Apparently we have the Sicilians to blame for this one. It’s quite possibly the strangest of all the Christmas traditions – but why do we joke about it? It’s all down to La Befana, a little old lady who flies around town on the broomstick and comes down your chimney (sound familiar yet?) leaving lumps of coal for anyone who has behaved badly that year.
Why are they called mince pies when there’s no mince in them?
Good question: that’s because once upon a time they did. Mince pies made their journey to Europe in the 13th century when crusaders returned from the Middle East. Originally the large, oblong-shaped ‘shrid pie’ consisted of a mixture of minced meat, suet, a range of fruits, and spices such as cinnamon, cloves and nutmeg. It became a lot sweeter during its renaissance in the Victorian era and the meat (thankfully) was ditched.
And what about these Christmas traditions, too…
Words by Jenny Proudfoot
With centuries-old customs still firmly in place today, we would be lost if we couldn’t find a tangerine at the bottom of our stocking or if our Christmas pudding was missing a shiny sixpence. But for something that happens every year, we know very little about our festive rituals. Author Mark Forsyth traces their roots in his new book, A Christmas Cornucopia: The Hidden Stories Behind Our Yuletide Traditions (£9.99, Viking)
What about the Christmas tree?
Few of us question why we plonk a dead tree in the corner of our living room and cover it in baubles. The tradition dates back to medieval Germany and northern France, where plays recounting the creation of the world were a popular mid-winter tradition. In every production, performed on 24th December, there was a tree on stage decorated with apples and ribbons, which symbolised the tree of life in the Garden of Eden. It was Queen Victoria who made Christmas trees fashionable in Britain, after her German husband Prince Albert decorated his own at Windsor Castle in 1841. Many people followed suit, topping their tree with a Union Jack.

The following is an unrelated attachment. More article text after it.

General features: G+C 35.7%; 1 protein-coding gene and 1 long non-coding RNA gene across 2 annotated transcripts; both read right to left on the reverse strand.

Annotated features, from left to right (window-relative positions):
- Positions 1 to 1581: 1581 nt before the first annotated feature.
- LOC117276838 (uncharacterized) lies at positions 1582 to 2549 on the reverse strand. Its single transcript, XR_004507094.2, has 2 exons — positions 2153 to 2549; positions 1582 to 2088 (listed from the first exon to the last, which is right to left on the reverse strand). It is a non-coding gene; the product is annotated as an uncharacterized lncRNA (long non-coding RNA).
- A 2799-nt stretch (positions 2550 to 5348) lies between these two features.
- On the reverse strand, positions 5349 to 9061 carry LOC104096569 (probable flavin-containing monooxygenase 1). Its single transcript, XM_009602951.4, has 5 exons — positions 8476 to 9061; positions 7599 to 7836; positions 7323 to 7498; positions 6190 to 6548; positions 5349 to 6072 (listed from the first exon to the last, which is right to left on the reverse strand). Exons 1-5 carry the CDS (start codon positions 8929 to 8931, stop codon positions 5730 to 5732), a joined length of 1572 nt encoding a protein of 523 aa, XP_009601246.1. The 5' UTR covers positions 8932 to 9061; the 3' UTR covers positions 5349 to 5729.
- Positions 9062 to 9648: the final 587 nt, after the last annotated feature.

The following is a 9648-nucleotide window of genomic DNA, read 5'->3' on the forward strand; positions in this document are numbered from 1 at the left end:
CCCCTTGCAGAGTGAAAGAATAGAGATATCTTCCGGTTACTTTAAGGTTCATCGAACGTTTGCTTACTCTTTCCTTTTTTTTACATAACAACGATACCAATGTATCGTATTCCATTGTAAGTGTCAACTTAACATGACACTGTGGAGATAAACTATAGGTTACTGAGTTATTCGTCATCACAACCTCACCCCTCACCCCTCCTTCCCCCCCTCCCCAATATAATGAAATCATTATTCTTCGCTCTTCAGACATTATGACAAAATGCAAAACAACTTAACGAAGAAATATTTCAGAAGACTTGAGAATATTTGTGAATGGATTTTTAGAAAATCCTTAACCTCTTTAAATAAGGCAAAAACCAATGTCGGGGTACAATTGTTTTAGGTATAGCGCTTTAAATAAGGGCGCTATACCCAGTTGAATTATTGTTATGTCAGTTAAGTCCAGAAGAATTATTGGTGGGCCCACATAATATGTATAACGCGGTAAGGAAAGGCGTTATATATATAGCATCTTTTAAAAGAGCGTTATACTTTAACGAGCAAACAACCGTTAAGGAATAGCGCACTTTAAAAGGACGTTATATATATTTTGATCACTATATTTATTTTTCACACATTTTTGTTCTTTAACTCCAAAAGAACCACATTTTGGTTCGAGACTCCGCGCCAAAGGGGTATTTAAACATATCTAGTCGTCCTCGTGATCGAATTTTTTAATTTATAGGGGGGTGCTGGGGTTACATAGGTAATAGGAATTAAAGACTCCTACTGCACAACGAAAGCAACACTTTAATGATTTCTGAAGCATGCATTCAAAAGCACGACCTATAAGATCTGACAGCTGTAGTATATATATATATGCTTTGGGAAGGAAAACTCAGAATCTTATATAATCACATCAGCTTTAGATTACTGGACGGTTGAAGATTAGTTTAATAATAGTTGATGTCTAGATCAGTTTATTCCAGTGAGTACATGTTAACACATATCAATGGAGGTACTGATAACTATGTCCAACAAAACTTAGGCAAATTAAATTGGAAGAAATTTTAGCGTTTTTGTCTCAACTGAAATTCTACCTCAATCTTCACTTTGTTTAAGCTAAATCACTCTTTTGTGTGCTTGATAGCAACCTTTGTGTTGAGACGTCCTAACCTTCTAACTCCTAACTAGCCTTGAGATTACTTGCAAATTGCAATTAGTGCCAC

The concept of advent has been around for centuries, but it was actually a Munich housewife who thought up the advent calendar, inventing it to forestall her son Gerhard’s endless questions about how long it was until Christmas Day. She would attach sweets to her advent calendar with string, and Gerhard would get to eat one sweet every day. Despite starting as a family tradition, Gerhard Lang went on to become the first person to mass produce advent calendars in 1908 – standardising them to start from 1st December instead of St Andrew’s Day (30th November), when Advent actually starts.
Much like Santa’s red outfit (he traditionally wore green until a Coca-Cola advert in 1931 changed his get-up to red), the invention of crackers was an advertising gimmick; merely a way of popularising sweet wrappers. They started in London as ‘cracker bon-bons’ in the 1840s: a novelty sweet with a strip of mild explosive in the wrapper that was triggered when you pulled the ends. It was Tom Smith who decided to replace the sweet with a love poem on a piece of paper and, later, the terrible jokes we get now. His son Walter had the idea of putting a paper crown inside, and Tom Smith Crackers still remains the largest manufacturer of Christmas crackers in the world today.
The silver sixpence
The hiding of a silver sixpence inside a Christmas pudding is a centuries-old custom that promises the finder of the coin good luck. The tradition dates back to Tudor times when nobles would appoint a servant as the Lord of Misrule – a person who presided over Christmas games – according to who found a bean or pea in the pudding. When the sixpence was first minted in 1551, the coin replaced the bean or pea and the tradition became popular.